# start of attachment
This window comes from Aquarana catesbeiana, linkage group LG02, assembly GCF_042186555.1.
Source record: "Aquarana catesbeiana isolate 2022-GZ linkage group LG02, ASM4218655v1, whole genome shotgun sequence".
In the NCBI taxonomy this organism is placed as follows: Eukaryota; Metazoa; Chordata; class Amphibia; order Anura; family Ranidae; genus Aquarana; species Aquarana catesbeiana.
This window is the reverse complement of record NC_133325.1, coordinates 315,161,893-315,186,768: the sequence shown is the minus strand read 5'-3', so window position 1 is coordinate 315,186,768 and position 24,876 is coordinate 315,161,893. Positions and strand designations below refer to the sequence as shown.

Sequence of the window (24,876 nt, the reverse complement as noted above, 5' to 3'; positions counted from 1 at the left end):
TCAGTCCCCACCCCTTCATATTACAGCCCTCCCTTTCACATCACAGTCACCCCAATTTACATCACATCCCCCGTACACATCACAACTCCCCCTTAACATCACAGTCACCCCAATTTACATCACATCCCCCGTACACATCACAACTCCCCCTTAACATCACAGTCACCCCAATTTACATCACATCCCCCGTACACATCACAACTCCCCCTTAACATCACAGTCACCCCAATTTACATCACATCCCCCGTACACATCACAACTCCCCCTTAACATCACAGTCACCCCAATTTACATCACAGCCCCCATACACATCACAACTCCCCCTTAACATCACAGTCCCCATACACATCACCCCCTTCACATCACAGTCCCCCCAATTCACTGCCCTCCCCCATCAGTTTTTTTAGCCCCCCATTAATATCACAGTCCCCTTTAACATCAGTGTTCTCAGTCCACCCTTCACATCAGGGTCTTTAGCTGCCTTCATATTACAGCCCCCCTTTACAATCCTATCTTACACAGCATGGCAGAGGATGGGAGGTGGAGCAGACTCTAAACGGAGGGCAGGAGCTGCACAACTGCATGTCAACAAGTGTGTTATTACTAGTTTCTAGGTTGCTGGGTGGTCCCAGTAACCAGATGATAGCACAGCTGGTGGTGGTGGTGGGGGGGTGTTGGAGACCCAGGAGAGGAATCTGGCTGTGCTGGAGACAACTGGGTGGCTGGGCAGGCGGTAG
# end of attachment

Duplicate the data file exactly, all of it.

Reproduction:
This window comes from Aquarana catesbeiana, linkage group LG02, assembly GCF_042186555.1.
Source record: "Aquarana catesbeiana isolate 2022-GZ linkage group LG02, ASM4218655v1, whole genome shotgun sequence".
In the NCBI taxonomy this organism is placed as follows: Eukaryota; Metazoa; Chordata; class Amphibia; order Anura; family Ranidae; genus Aquarana; species Aquarana catesbeiana.
This window is the reverse complement of record NC_133325.1, coordinates 315,161,893-315,186,768: the sequence shown is the minus strand read 5'-3', so window position 1 is coordinate 315,186,768 and position 24,876 is coordinate 315,161,893. Positions and strand designations below refer to the sequence as shown.

Sequence of the window (24,876 nt, the reverse complement as noted above, 5' to 3'; positions counted from 1 at the left end):
TCAGTCCCCACCCCTTCATATTACAGCCCTCCCTTTCACATCACAGTCACCCCAATTTACATCACATCCCCCGTACACATCACAACTCCCCCTTAACATCACAGTCACCCCAATTTACATCACATCCCCCGTACACATCACAACTCCCCCTTAACATCACAGTCACCCCAATTTACATCACATCCCCCGTACACATCACAACTCCCCCTTAACATCACAGTCACCCCAATTTACATCACATCCCCCGTACACATCACAACTCCCCCTTAACATCACAGTCACCCCAATTTACATCACAGCCCCCATACACATCACAACTCCCCCTTAACATCACAGTCCCCATACACATCACCCCCTTCACATCACAGTCCCCCCAATTCACTGCCCTCCCCCATCAGTTTTTTTAGCCCCCCATTAATATCACAGTCCCCTTTAACATCAGTGTTCTCAGTCCACCCTTCACATCAGGGTCTTTAGCTGCCTTCATATTACAGCCCCCCTTTACAATCCTATCTTACACAGCATGGCAGAGGATGGGAGGTGGAGCAGACTCTAAACGGAGGGCAGGAGCTGCACAACTGCATGTCAACAAGTGTGTTATTACTAGTTTCTAGGTTGCTGGGTGGTCCCAGTAACCAGATGATAGCACAGCTGGTGGTGGTGGTGGGGGGGTGTTGGAGACCCAGGAGAGGAATCTGGCTGTGCTGGAGACAACTGGGTGGCTGGGCAGGCGGTAG